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The Book of Tea

The Cup of Humanity - Tea began as a medicine and grew into a beverage. In China, in the eighth century, it entered the realm of poetry as one of the polite amusements. The fifteenth century saw Japan ennoble it into a religion of aestheticism—Teaism. Teaism is a cult founded on the adoration of the beautiful among the sordid facts of everyday existence. It inculcates purity and harmony, the mystery of mutual charity, the romanticism of the social order. It is essentially a worship of the Imperfect, as it is a tender attempt to accomplish something possible in this impossible thing we know as life.

The Schools of Tea - Tea is a work of art and needs a master hand to bring out its noblest qualities. We have good and bad tea, as we have good and bad paintings—generally the latter. There is no single recipe for making the perfect tea, as there are no rules for producing a Titian or a Sesson. Each preparation of the leaves has its individuality, its special affinity with water and heat, its own method of telling a story. The truly beautiful must always be in it. How much do we not suffer through the constant failure of society to recognise this simple and fundamental law of art and life; Lichilai, a Sung poet, has sadly remarked that there were three most deplorable things in the world: the spoiling of fine youths through false education, the degradation of fine art through vulgar admiration, and the utter waste of fine tea through incompetent manipulation.

Taoism and Zennism - The connection of Zennism with tea is proverbial. We have already remarked that the tea-ceremony was a development of the Zen ritual. The name of Laotse, the founder of Taoism, is also intimately associated with the history of tea. It is written in the Chinese school manual concerning the origin of habits and customs that the ceremony of offering tea to a guest began with Kwanyin, a well-known disciple of Laotse, who first at the gate of the Han Pass presented to the "Old Philosopher" a cup of the golden elixir. We shall not stop to discuss the authenticity of such tales, which are valuable, however, as confirming the early use of the beverage by the Taoists. Our interest in Taoism and Zennism here lies mainly in those ideas regarding life and art which are so embodied in what we call Teaism.

The Tea Room - The simplicity of the tea-room and its freedom from vulgarity make it truly a sanctuary from the vexations of the outer world. There and there alone one can consecrate himself to undisturbed adoration of the beautiful. In the sixteenth century the tea-room afforded a welcome respite from labour to the fierce warriors and statesmen engaged in the unification and reconstruction of Japan. In the seventeenth century, after the strict formalism of the Tokugawa rule had been developed, it offered the only opportunity possible for the free communion of artistic spirits. Before a great work of art there was no distinction between daimyo, samurai, and commoner. Nowadays industrialism is making true refinement more and more difficult all the world over. Do we not need the tea-room more than ever?

Art Appreciation - Nothing is more hallowing than the union of kindred spirits in art. At the moment of meeting, the art lover transcends himself. At once he is and is not. He catches a glimpse of Infinity, but words cannot voice his delight, for the eye has no tongue. Freed from the fetters of matter, his spirit moves in the rhythm of things. It is thus that art becomes akin to religion and ennobles mankind. It is this which makes a masterpiece something sacred. In the old days the veneration in which the Japanese held the work of the great artist was intense. The tea-masters guarded their treasures with religious secrecy, and it was often necessary to open a whole series of boxes, one within another, before reaching the shrine itself—the silken wrapping within whose soft folds lay the holy of holies. Rarely was the object exposed to view, and then only to the initiated.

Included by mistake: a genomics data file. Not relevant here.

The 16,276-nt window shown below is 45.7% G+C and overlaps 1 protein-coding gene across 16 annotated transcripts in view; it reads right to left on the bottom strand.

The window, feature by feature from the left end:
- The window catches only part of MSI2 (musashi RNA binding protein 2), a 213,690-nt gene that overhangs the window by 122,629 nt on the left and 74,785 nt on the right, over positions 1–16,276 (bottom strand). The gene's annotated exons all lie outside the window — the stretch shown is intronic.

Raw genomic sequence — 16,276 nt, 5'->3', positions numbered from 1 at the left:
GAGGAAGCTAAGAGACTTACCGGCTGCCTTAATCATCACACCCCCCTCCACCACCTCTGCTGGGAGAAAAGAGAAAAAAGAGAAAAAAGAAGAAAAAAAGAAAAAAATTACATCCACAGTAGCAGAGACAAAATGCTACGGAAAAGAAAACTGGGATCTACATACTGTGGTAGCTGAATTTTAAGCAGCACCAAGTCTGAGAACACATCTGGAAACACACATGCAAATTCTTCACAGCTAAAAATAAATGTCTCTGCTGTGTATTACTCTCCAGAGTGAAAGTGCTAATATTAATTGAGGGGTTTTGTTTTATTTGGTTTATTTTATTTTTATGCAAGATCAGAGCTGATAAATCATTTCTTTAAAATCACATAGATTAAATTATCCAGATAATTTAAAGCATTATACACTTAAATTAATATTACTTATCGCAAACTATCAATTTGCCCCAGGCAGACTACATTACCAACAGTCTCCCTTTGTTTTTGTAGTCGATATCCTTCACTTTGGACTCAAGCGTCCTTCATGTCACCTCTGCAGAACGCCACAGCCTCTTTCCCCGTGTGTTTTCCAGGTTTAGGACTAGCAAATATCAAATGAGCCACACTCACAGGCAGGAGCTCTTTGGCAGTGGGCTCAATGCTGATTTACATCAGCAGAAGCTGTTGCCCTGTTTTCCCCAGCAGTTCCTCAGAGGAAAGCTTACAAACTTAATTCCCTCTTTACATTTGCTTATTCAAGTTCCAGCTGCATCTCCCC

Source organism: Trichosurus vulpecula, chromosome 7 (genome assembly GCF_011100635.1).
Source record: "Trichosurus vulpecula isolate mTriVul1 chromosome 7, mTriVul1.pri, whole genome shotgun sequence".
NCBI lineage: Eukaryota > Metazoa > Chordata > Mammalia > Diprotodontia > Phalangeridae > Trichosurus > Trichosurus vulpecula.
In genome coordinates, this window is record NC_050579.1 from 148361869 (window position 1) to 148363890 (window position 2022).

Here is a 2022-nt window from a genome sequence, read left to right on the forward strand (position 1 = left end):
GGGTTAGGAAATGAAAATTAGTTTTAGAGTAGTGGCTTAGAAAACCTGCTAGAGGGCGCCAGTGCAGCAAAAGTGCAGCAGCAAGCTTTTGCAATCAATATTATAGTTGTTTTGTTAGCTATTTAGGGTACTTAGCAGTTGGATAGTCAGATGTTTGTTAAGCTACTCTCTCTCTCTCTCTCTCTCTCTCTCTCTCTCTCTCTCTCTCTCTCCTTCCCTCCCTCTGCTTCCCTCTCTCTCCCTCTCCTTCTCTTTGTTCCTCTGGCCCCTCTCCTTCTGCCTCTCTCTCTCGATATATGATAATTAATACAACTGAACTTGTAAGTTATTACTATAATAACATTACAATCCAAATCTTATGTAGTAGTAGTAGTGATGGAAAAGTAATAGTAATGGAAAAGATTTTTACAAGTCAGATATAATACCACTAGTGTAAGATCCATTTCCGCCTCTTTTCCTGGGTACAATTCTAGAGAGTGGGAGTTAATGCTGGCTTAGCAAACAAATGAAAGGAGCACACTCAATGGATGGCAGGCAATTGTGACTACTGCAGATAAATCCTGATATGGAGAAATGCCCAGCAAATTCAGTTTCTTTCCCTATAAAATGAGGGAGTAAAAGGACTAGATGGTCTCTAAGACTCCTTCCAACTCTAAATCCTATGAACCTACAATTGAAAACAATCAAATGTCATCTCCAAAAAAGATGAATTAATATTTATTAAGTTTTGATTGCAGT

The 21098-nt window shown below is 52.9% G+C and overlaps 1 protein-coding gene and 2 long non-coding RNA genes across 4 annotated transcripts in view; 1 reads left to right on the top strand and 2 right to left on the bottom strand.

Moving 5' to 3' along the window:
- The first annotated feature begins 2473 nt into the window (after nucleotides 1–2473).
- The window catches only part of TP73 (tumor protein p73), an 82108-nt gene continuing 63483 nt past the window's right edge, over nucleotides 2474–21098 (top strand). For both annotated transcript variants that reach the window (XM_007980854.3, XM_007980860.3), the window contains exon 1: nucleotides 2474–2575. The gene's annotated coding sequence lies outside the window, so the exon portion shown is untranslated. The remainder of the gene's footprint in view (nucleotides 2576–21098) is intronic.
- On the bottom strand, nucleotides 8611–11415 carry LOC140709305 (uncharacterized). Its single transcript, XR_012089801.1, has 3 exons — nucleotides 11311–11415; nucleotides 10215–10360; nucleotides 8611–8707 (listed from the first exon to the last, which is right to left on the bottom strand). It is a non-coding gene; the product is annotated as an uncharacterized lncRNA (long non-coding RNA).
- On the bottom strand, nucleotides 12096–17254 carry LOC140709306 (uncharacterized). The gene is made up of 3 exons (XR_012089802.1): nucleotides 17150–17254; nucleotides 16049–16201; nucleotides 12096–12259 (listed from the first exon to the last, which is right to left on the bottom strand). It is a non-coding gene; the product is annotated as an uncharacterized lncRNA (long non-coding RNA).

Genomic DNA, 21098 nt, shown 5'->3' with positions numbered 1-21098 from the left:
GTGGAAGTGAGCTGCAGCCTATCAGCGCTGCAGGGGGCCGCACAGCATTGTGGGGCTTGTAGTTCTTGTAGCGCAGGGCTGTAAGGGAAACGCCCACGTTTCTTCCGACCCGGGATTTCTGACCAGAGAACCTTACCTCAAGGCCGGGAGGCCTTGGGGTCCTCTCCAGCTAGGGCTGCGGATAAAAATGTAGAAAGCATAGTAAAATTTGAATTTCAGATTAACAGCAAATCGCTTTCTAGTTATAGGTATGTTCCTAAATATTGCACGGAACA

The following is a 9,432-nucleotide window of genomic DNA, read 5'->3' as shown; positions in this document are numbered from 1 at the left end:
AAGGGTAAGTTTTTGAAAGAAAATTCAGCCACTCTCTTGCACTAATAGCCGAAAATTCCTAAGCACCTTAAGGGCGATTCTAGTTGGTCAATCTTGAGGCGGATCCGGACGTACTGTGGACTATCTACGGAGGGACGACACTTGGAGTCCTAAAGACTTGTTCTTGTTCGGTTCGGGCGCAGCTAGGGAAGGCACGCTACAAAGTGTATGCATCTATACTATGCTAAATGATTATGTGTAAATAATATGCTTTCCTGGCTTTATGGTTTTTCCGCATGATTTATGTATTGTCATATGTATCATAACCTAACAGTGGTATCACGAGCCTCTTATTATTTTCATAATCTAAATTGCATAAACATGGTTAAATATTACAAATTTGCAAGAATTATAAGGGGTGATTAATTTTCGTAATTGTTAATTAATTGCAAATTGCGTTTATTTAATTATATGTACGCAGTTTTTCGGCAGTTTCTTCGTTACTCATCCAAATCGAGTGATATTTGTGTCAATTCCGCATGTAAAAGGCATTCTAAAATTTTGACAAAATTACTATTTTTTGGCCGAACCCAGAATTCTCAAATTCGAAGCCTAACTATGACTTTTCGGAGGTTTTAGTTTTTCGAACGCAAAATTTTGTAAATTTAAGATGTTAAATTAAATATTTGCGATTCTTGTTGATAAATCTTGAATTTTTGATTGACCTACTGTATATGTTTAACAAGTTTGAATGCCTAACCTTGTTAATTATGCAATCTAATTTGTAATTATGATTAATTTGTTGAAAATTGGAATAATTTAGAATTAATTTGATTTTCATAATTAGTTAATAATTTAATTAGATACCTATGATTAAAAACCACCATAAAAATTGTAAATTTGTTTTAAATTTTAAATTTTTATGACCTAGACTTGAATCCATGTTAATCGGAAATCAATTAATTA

Flowers - Our personal sympathies are with the flower-arrangements of the tea-master rather than with those of the flower-master. The former is art in its proper setting and appeals to us on account of its true intimacy with life. We should like to call this school the Natural in contradistinction to the Naturalesque and Formalistic schools. The tea-master deems his duty ended with the selection of the flowers, and leaves them to tell their own story. Entering a tea-room in late winter, you may see a slender spray of wild cherries in combination with a budding camellia; it is an echo of departing winter coupled with the prophecy of spring. Again, if you go into a noon-tea on some irritatingly hot summer day, you may discover in the darkened coolness of the tokonoma a single lily in a hanging vase; dripping with dew, it seems to smile at the foolishness of life.

Tea Masters - Great as has been the influence of the tea-masters in the field of art, it is as nothing compared to that which they have exerted on the conduct of life. Not only in the usages of polite society, but also in the arrangement of all our domestic details, do we feel the presence of the tea-masters. Many of our delicate dishes, as well as our way of serving food, are their inventions. They have taught us to dress only in garments of sober colors. They have instructed us in the proper spirit in which to approach flowers. They have given emphasis to our natural love of simplicity, and shown us the beauty of humility. In fact, through their teachings tea has entered the life of the people.

Author: Kakuzo Okakura

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